Rudy Giuliani

Huckabee: GOP Primary Voters Too "Unrealistic"

OnThe 700 Club with Pat Robertson today, former Arkansas governor Mike Huckabee said that he decided against running for president partly because the Republican base is too “unrealistic.” Robertson, who endorsed Rudy Giuliani in 2008, asked Huckabee if he passed on a second presidential campaign in order to pursue his new career as a Fox News commentator and the head of a line of conservative history videos, which he was promoting on the show.

Huckabee responded, “I felt like the atmosphere right now is so toxic and part of it is that I think that many people in my party, the Republican Party, are unrealistic, and what they want is something that no one can deliver, and that’s a candidate who is going to solve every problem in an election cycle.”

Watch:

Right Wing Round-Up

Right Wing Leftovers

  • Richard Land says the Religious Right is ready to vote for a Mormon ... as a last resort.
  • Jack Kevorkian has died.
  • Rudy Giuliani just never learns.
  • Quote of the day from Matt Barber: "[The] homosexual activist political tsunami destroys everything in its path that is righteous, good and beneficial to society."
  • Finally, speaking of Barber, he and Mat Staver have nothing but great things to say about MassResistance.

Right Wing Leftovers

  • Every time you think the Birthers can't get any more ridiculous, they prove you wrong.
  • Molotov Mitchell explains that even though the Bible prohibits tattoos, it totally doesn't mean it.
  • A two-hour movie all about how great Sarah Palin is?  I won't be watching that.
  • Because it went so well last time, Rudy Giuliani is apparently thinking of making another run for president.
  • Peter LaBarber's obsession with all things gay continues.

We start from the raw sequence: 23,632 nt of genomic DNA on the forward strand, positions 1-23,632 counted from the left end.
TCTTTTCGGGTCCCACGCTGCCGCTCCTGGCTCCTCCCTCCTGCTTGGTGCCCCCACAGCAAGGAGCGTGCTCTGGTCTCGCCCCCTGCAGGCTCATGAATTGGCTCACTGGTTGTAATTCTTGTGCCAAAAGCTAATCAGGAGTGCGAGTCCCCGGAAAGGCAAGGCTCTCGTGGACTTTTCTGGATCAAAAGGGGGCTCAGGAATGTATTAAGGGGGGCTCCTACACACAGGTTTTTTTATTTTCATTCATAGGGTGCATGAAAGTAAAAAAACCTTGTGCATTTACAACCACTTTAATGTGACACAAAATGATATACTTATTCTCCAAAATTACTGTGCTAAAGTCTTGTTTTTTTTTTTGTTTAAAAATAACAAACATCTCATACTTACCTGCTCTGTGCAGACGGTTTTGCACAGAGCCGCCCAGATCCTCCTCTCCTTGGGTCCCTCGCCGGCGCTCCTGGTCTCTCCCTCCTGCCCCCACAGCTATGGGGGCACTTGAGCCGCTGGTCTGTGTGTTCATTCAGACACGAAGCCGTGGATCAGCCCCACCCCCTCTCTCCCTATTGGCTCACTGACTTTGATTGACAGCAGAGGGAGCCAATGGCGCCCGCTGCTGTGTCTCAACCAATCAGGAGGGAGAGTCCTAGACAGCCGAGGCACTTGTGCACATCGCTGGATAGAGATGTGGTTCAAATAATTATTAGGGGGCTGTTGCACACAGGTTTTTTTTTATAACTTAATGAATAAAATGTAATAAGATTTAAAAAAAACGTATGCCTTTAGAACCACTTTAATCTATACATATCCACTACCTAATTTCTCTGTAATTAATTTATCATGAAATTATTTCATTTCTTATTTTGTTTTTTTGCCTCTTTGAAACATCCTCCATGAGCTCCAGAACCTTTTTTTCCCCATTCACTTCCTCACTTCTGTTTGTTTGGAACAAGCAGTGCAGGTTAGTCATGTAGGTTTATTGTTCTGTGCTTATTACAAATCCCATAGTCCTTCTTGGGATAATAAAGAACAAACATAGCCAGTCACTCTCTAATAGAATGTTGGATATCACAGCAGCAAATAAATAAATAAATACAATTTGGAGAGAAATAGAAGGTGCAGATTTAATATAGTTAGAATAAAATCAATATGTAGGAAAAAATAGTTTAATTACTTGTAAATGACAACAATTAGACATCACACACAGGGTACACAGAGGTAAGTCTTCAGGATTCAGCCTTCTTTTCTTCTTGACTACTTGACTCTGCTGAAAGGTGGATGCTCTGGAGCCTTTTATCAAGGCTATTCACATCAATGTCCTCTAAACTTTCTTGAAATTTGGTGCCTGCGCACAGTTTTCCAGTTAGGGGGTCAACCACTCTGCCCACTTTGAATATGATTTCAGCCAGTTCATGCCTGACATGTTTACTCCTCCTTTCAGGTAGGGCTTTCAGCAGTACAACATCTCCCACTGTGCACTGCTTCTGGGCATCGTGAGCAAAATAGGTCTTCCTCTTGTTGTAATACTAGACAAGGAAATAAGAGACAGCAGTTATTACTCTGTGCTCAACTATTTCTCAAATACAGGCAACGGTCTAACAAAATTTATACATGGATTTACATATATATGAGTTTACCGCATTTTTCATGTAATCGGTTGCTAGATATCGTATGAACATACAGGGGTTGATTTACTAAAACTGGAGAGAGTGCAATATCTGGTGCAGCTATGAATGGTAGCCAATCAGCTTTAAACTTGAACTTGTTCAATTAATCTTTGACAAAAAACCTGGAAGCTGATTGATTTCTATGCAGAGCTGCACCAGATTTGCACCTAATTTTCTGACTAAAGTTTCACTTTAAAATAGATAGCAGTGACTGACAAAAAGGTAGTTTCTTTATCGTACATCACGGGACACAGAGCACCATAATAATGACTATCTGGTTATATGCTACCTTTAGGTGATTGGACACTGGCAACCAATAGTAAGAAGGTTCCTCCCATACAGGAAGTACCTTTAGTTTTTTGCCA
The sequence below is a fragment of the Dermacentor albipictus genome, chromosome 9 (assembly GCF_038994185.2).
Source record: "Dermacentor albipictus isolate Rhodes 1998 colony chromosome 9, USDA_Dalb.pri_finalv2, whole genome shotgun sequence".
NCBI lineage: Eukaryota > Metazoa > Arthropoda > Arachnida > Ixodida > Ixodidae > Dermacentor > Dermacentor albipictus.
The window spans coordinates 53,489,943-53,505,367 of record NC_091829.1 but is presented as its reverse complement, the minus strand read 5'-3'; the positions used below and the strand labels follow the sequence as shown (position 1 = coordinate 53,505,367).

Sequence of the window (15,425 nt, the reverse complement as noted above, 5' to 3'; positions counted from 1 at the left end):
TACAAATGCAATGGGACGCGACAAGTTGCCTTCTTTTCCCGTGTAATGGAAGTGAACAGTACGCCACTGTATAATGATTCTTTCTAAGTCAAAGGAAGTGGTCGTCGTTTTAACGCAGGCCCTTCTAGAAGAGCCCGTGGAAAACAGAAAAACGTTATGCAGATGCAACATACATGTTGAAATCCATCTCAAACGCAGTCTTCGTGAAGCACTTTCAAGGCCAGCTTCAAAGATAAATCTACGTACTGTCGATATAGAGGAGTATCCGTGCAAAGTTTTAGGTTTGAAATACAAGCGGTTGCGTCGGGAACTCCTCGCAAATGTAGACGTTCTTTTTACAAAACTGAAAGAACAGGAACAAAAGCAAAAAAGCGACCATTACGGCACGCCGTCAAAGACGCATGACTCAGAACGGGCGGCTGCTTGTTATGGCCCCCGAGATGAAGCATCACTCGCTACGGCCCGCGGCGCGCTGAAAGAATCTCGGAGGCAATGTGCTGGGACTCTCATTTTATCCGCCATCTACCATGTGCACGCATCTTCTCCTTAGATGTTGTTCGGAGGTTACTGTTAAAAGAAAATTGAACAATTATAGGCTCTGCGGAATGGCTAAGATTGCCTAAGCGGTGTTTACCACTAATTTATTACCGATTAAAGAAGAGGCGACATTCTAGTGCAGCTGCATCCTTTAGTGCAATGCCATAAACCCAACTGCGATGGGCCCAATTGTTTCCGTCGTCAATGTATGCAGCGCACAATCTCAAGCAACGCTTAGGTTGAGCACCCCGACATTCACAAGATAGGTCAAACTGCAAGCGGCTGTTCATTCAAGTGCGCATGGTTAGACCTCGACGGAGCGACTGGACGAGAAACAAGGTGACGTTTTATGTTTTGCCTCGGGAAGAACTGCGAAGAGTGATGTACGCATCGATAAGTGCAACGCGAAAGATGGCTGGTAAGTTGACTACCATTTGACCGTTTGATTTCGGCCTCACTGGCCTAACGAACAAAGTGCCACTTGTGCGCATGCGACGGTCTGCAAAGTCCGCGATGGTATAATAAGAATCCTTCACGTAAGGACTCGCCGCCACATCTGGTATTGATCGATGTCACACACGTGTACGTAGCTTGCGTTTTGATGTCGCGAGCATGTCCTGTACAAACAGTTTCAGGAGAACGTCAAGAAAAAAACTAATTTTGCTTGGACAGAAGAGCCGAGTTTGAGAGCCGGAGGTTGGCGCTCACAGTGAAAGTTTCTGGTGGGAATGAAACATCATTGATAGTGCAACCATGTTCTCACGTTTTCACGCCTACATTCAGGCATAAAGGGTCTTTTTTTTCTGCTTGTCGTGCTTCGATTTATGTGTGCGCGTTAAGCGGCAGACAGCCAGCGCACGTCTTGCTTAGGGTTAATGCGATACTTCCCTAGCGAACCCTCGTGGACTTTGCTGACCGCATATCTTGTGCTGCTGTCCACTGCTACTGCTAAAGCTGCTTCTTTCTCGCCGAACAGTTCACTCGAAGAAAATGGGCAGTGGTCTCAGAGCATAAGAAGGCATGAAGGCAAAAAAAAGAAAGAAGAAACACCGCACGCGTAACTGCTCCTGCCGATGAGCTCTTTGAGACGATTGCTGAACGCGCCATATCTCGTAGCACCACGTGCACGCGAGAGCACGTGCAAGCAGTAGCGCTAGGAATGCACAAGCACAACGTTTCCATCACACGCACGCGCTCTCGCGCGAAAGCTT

• Finally, Timothy Miller pled not guilty to charges of helping Lisa Miller kidnap her daughter and flee the country.

2012 Candidates Weekly Update 4/5/11

Michele Bachmann

Iowa: Hires Mike Huckabee’s former state director for campaign (MN Public Radio, 4/4).

Religious Right: Slated to speak at Family Leader events (Des Moines Register, 4/4).

Fundraising: Tops Mitt Romney in fundraising (Time, 4/1).

Obama: Says President Obama is deliberately damaging the economy (RWW, 3/31).

Haley Barbour

2012: Wife concerned about presidential race, says bid “horrifies” her (Reuters, 4/2).

Mississippi: Economic conservatives criticize Barbour’s record as governor (Politico, 4/2).

Poll: Trails Huckabee in poll of home state’s Republican voters (Mississippi Press, 3/31).

Herman Cain

Obama: Says President Obama is “not the president of black people” (Daily Caller, 4/4).

Birther: Joins Donald Trump in questioning President Obama’s birth certificate (Politico, 4/1).

Newt Gingrich

Iowa: Defends financial assistance to Religious Right group in Iowa judicial election (Think Progress, 4/4). 

Obama: Likens Obama's fundraising goal to extortion (CNN, 4/4). 

Religious Right: Poised to kickoff right-wing Awakening conference at Liberty University (RWW, 3/28). 

Rudy Giuliani

2012: Frames himself as an electable Republican candidate (GOP12, 4/4).

Foreign Affairs: Criticizes President Obama’s handling of Libyan crisis (Ozarks Unbound, 4/4).

Mike Huckabee

Campaign: Advisers want Huckabee's 2012 campaign to be less family-run (US News & World Report, 4/4). 

South Carolina: Wins straw poll in heavily GOP county in upstate South Carolina (UPI, 4/3). 

Background: Public records as governor destroyed (Mother Jones, 4/1). 

Sarah Palin